It is no accident that Superman, the original boy scout, the mildest-mannered, the most humane of all superheroes, always has a dog. Obviously, the concept of a super-powered dog is probably the silliest one yet to come from comic books, but whether it was with Krypto or a more mundane dog, I always picture Clark Kent growing up with animals. Unlike the humans in his life, he would never have to explain himself to them, or fear rejection if they saw his true nature. Animals are important in any kid’s life, but I can imagine that they would be essential to a superhero growing up with a secret like he had. Any hero as solid and grounded as he is would need to have animal companionship to grow up with and in many ways they could be as important to him as his human relationships, since we’re all alien life forms to him.
Growing up with the X-Men made me feel like I wasn’t alone. I guess I was lucky because whatever kind of freak I was, I wasn’t any kind of outcast and there were always friends around, but I never felt like part of anything or understood by anyone. I had an unconventional upbringing and that engendered hiding a lot of things from people, nothing really big but I didn’t feel particularly connected to the culture I was growing up in. And the other kids could tell that I wasn’t “normal”; I was small, thin, dark, I dressed all wrong, I ate the wrong food, and I liked all the wrong TV and music. I didn’t choose to be different, I just was.
In a move which disappoints everyone, (but surprises no one), the first promo pic from the upcoming Vivid Entertainment Wonder Woman porn parody reveals that her costume is significantly closer to her comic book counterpart than any the hero has worn in other screen adaptations.
Buying a book before it is has been created is a bit of a gamble. A collaborative art project by comic book artists, painters, writers, and musicians has to be even more of an unquantifiable project, so TOME has been a particularly pleasant surprise.
Superhero comic books have saved me. I don’t mean that some real-life lunatic vigilante in a costume stopped a mugger or something, I’m talking about the actual comic books. There was a turning point in my life, when I had to stop waiting to be rescued by some larger-than-life hero, and figure out that I was (and am) my own superhero. It changed everything and I am so grateful that it did. Books like Elektra Assassin, The Uncanny X-Men’s Dark Phoenix Saga, Promethea, Arkham Asylum, Concrete, and Kingdom Come all told tales of people who got to their lowest ebb and then figured out how to rescue themselves. In this way the stories I loved became parables to guide me and I found strength, even when it was simply the strength to know how to ask for help.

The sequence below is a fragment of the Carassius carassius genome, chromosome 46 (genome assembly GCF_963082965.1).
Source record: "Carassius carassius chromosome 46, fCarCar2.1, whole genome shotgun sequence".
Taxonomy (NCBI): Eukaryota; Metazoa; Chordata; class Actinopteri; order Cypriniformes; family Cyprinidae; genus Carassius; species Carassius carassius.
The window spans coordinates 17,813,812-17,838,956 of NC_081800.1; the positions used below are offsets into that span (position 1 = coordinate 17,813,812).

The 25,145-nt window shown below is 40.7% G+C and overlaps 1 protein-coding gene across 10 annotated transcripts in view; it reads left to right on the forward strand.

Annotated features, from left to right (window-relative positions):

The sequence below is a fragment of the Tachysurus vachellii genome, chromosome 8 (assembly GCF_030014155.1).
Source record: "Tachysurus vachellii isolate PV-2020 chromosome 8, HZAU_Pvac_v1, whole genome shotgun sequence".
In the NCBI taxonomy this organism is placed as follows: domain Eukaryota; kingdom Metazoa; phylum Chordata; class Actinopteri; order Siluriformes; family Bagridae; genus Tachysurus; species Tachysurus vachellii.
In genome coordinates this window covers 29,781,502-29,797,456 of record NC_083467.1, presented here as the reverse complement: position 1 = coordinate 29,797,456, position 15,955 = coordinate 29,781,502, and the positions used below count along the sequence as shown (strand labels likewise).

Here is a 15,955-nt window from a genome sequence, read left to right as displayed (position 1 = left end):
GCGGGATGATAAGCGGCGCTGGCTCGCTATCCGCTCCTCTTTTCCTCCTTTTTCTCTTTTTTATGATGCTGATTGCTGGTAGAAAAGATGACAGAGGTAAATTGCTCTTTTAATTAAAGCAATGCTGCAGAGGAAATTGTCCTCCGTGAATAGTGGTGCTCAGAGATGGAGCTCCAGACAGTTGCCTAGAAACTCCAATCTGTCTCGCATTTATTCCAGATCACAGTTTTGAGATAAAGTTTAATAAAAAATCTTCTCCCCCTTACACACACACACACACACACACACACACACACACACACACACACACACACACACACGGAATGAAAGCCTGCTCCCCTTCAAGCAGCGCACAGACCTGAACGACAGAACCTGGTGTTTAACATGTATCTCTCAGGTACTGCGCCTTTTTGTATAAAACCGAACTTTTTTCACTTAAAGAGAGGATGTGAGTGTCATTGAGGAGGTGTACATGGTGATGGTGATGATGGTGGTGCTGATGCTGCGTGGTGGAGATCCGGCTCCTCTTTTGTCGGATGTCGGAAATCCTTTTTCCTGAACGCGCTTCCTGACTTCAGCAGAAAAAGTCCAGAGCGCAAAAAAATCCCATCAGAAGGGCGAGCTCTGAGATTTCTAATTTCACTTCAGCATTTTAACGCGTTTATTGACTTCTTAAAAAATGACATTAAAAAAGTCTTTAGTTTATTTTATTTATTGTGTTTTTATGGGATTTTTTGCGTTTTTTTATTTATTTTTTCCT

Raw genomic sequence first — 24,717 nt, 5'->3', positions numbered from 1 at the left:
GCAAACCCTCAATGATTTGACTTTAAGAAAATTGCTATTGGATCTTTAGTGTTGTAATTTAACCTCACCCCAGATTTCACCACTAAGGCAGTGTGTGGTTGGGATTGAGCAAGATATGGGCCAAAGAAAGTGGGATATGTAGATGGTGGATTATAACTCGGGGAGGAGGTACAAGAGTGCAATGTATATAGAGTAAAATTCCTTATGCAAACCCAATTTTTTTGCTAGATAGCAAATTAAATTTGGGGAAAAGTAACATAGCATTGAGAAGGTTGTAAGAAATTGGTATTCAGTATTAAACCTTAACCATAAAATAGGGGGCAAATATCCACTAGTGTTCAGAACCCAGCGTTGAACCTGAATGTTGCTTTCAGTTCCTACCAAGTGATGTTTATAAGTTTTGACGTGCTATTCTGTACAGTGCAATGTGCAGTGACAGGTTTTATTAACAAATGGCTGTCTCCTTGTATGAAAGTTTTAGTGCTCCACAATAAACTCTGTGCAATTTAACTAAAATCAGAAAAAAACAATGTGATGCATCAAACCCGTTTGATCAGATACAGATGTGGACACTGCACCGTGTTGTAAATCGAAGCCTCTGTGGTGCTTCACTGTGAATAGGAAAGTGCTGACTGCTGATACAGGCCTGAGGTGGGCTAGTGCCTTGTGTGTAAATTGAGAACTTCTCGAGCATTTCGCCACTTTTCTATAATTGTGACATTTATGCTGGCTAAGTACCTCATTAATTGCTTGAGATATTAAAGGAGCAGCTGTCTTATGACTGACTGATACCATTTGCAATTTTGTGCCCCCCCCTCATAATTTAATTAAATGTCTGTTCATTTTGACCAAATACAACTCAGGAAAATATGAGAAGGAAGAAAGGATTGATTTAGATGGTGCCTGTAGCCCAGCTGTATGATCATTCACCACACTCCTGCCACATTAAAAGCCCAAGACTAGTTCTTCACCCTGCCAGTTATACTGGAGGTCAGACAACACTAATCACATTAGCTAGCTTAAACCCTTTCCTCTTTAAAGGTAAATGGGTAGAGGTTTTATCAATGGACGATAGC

As always, this year Seattle’s incredible Emerald City Comic Con presented an amazing line up of comic book creators and associated ephemera. The staff, guests, and attendees were consistently friendly, helpful, and entertaining. There was so much to see and enjoy that I only managed to fit a tenth of what I wanted into the three days I had there and by extension, I only managed to fit a tenth of that into this column, but I hope this rough countdown of incredible things gives you a taste of the best titbits of one of the best comic book conventions I’ve ever been to.
Like a lot of adult comic book readers do at some point, I’ve been taking stock of my reading choices and the type of mainstream, ongoing, monthly comic books which I read. It took me a while to figure out what was bothering me, but I found that I was making a couple of assumptions which, upon closer examination, were wrong.
1. I’ve been assuming that I read predominantly two types of comic books; fantasy and superhero (apart from the odd foray into horror, bios, and science fiction.)
2. Without thought and with quite some negative judgement about it, I’ve been thinking of the fantasy genre comic books as “girl” comics, and the superhero ones as “boy” comics (e.g. some weeks are “girl heavy”).
These are depressingly reductive ways to look at the comic books I enjoy, and the more I thought about it, the more I saw how wrong I was.
Comic book artists make strange shoe designers. Some of them don’t really draw feet, others perch their heroes on tiny 6″ stilettos and assume they’ll be able to fight. Decades ago when I first began reading American superhero comics, the footwear fascinated me. Too young to be wearing anything but the most basic, functional kid-shoes, I loved the thigh-highs, the swashbuckling boots, the slouchy ankle boots, and all manner of footwear that was still out of my reach. As I’ve aged it has become less of an item of desire and more of curiosity as I witness cosplayers at conventions trying to duplicate their favorite heroes, footwear and all. Here is a list of ten of of my favorite boots in comic books, with no films included (I wanted to look more at the work of the artists and their take on specific shoe designs).